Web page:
There is also the possibility of putting the car on a train in Paris. Motorail services have not been exactly thriving in recent years, but some still exist and who knows what changes in behaviour new green taxes could effect. Perhaps they will come back!
Driving an electric car in Spain
Electric cars are the way to the future and Spain is making great strides in the technology. By the end of 2019 the main Spanish motorways, traffic corridors and public areas in the major cities of Spain’s geography will be equipped with fast charging stations at least every 100km. This means drivers can make it from the country centre to their favourite seaside destination without the worry of running out of power.
In France the power points are owned by different companies so you will need to a little forward planning. By using an App, like www.chargemap.com you can find charging points on your route.
Let the train take the strain
Sometimes we forget how enjoyable it is to travel by train. No hanging around airports for ages, time to see the countryside, time to relax. These days it is easier than ever to go to Spain by train thanks to Eurostar and the French train, the TGV (known as the AVE in Spain).
The cost of a train from London St. Pancras International Station to Barcelona for the same dates as before without a car, is under £100 each one way. The only inconvenience is having to change stations in Paris as the Eurostar arrives at the Gare du Nord and the TGV to Barcelona leaves from Gare de Lyon. It’s probably a good idea to take a taxi if you have a lot of luggage. If you are travelling light, the RER (express metro) Line “D” Platfom 44 is the best option and takes just 6 minutes.
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As with budget airlines, the earlier you book, the cheaper the price, however some trains will only be bookable two months’ before the planned journey. There might be a discount if you are over 65, so check before you pay.
The French TGV (fast train) and the Spanish equivalent, the AVE, are modern and clean and almost silent. There is always a café/bar on board and usually they will show a film rather like on long haul flights. The seats are comfortable in economy class and very comfortable in 1st class. You can book a seat in a quiet carriage where there are no children and you are not allowed to speak on a phone. Fares do vary depending on date and time of day, so look out for promotional deals which will save you some money.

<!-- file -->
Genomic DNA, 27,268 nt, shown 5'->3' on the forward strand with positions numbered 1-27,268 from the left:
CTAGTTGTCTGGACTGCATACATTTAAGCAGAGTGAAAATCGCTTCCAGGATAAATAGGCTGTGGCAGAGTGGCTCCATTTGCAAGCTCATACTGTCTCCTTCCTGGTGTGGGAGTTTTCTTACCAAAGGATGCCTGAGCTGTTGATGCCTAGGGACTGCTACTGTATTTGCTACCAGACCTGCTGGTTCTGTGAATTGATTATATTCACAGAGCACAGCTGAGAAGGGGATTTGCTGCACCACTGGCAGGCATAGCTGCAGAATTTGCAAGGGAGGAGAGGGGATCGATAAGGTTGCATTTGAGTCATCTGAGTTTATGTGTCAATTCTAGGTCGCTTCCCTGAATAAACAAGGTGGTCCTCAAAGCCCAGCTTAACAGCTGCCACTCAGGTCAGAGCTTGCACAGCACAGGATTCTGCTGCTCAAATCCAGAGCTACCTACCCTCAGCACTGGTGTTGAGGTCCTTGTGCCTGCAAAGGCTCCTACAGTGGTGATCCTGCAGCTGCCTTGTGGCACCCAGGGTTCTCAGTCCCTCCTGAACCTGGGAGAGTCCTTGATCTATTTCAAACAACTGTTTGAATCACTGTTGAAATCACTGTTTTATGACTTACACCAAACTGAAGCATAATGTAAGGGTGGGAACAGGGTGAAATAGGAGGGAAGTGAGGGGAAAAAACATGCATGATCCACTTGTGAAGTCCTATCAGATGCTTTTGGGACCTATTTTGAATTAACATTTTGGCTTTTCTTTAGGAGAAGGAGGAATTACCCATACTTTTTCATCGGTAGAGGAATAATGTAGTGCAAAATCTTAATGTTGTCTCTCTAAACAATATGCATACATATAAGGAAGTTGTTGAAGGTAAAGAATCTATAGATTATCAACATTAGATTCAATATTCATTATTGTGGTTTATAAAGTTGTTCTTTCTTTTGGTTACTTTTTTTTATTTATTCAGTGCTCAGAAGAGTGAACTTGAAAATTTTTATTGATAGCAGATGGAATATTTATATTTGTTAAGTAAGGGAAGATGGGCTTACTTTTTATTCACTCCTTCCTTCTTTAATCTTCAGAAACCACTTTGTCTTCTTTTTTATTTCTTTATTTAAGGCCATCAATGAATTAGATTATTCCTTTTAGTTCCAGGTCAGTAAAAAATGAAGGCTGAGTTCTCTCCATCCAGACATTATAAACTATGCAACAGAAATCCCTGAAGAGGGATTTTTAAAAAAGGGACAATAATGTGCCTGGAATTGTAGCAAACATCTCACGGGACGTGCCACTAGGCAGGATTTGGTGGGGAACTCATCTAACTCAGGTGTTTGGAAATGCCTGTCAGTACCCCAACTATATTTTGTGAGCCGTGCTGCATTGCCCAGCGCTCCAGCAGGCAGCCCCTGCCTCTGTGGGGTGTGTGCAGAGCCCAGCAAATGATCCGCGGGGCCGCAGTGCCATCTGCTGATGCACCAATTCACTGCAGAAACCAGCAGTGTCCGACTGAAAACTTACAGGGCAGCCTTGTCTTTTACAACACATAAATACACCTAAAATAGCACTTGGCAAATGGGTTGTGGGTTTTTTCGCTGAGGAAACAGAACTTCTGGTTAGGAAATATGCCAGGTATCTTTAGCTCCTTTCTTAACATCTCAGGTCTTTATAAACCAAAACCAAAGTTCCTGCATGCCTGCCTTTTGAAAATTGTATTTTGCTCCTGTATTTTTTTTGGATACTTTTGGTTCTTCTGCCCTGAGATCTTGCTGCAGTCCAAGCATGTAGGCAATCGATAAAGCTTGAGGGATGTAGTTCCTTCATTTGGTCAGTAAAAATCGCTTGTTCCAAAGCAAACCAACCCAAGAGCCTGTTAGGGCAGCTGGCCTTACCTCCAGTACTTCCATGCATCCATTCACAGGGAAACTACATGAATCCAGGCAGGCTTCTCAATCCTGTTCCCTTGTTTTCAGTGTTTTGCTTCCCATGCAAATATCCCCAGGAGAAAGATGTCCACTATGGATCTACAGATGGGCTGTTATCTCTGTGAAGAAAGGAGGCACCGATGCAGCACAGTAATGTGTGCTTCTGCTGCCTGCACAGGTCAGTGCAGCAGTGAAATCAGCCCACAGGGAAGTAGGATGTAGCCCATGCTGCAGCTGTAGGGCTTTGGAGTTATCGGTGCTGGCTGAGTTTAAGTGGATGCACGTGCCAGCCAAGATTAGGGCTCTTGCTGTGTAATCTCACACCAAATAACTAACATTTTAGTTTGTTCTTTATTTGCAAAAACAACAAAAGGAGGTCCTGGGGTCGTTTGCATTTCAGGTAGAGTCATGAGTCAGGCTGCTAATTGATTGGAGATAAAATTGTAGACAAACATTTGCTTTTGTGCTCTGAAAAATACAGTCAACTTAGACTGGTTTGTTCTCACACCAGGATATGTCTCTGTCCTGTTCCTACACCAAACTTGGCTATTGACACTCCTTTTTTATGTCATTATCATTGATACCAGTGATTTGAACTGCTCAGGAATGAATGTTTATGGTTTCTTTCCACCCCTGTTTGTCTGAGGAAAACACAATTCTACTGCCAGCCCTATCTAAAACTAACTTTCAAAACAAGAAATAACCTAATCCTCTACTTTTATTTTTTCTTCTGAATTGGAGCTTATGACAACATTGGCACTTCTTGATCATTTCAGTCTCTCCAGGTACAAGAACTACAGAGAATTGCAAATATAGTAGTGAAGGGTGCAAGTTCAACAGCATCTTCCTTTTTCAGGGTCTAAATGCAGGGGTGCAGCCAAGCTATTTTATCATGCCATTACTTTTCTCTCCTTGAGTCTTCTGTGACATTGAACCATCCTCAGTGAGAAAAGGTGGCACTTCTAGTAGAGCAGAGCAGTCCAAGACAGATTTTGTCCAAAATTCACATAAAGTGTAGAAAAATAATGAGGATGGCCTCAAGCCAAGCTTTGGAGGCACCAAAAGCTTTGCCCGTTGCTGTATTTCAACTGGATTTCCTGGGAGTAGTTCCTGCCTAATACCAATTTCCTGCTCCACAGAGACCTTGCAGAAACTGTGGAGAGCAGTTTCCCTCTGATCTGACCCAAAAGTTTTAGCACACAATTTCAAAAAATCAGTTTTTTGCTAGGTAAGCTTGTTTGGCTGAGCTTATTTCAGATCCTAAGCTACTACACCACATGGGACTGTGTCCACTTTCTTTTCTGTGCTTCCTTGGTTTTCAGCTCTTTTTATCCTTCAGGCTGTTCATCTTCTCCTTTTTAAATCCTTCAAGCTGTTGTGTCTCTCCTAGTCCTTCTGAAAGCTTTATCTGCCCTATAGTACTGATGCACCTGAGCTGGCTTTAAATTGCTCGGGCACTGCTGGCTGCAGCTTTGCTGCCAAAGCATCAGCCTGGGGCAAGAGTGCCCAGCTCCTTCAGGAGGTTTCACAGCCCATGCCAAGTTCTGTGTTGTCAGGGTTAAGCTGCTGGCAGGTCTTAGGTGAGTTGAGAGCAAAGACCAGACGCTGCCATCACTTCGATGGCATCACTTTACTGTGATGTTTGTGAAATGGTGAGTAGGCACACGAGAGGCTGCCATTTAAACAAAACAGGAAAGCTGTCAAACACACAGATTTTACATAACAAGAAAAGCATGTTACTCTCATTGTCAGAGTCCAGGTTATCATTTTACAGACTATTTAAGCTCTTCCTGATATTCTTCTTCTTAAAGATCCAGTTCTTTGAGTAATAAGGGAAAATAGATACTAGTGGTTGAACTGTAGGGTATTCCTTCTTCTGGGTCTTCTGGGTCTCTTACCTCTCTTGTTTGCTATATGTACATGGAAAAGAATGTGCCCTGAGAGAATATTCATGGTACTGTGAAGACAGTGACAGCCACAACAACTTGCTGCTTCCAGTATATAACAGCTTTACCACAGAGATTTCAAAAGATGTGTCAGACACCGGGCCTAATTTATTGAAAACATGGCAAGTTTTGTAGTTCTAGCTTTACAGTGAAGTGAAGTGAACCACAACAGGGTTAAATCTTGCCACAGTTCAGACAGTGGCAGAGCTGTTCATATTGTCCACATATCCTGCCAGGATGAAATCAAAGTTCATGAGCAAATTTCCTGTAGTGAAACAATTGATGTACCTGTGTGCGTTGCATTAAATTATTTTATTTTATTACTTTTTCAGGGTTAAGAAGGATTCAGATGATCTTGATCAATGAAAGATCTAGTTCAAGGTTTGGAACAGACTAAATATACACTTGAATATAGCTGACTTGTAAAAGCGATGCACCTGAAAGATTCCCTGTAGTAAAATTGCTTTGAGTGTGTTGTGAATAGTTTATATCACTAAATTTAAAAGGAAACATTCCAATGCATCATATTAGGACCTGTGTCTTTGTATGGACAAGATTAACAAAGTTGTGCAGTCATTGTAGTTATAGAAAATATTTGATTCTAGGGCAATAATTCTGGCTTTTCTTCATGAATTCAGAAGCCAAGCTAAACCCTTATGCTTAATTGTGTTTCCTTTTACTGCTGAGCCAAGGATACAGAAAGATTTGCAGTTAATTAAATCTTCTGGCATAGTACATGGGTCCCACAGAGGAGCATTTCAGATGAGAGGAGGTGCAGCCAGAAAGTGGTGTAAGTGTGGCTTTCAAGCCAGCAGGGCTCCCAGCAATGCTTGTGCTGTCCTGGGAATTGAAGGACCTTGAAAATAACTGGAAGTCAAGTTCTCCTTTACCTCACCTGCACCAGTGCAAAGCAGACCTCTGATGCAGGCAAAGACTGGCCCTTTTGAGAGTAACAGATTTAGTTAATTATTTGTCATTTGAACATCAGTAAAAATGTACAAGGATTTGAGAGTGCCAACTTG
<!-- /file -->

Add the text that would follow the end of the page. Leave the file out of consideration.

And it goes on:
One of the joys of taking a train is not having to cram everything into a small suitcase to fit in an overhead locker and although there is security on international trains it’s a doddle compared to airport security. Trains arrive close to city centres too, so no need to make your way there by public transport. If you look at www.thetrainline.com you will see the numerous trains running from Britain to various cities in Spain and you can book it all in one place online.
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Again, why not break your journey in either France or Spain? The TGV stops at major cities and towns and there will always be a nice little hotel not far from the station. Discover places you have never been to on your way to your Spanish destination. The fastest time from London to Barcelona is 10 hours with some interesting stops on the way. Leave in the morning and be in Barcelona for dinner or leave the train at Figueres and visit the famous Dalì museum the next day after enjoying some cava and tapas in the town.